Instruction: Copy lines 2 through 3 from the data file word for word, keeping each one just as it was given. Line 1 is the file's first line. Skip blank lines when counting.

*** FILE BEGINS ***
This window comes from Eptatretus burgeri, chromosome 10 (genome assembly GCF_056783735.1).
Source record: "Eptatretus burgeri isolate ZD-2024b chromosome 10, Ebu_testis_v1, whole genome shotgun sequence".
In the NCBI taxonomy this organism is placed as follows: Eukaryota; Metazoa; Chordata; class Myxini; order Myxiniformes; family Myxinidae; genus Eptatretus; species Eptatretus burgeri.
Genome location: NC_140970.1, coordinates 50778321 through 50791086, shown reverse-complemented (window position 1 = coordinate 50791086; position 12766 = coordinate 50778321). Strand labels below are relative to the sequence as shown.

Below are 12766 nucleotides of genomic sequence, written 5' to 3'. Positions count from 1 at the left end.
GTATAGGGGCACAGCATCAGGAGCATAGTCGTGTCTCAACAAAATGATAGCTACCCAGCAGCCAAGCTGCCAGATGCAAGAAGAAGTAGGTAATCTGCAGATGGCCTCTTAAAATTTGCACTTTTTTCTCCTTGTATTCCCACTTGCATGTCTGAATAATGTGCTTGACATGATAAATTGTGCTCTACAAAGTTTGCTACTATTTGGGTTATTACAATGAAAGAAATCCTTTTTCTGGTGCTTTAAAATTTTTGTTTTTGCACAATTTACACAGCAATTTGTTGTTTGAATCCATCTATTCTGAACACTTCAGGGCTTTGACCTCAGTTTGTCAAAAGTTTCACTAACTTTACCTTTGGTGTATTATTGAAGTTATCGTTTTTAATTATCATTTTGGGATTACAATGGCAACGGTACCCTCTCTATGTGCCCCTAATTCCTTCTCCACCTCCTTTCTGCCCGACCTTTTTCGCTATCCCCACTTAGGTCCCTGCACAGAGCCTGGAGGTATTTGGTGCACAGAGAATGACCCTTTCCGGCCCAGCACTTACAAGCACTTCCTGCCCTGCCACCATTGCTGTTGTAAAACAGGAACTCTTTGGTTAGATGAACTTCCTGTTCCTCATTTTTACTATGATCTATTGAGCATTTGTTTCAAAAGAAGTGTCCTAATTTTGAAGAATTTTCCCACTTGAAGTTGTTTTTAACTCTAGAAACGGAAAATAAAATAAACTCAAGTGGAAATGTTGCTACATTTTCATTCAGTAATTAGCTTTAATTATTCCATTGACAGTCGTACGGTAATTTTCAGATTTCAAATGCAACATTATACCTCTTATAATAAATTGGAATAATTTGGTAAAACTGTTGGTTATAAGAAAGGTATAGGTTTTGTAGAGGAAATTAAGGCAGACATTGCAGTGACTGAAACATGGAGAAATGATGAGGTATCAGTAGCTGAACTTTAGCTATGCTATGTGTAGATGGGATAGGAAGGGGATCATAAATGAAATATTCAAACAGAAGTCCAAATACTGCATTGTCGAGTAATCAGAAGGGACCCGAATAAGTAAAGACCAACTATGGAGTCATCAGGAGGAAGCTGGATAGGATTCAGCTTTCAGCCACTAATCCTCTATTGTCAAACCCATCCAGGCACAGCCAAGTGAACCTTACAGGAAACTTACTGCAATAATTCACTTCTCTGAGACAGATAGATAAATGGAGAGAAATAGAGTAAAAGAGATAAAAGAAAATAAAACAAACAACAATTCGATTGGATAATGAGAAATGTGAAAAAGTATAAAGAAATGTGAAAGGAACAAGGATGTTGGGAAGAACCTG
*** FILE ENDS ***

Source record: "Eptatretus burgeri isolate ZD-2024b chromosome 10, Ebu_testis_v1, whole genome shotgun sequence".
In the NCBI taxonomy this organism is placed as follows: Eukaryota; Metazoa; Chordata; class Myxini; order Myxiniformes; family Myxinidae; genus Eptatretus; species Eptatretus burgeri.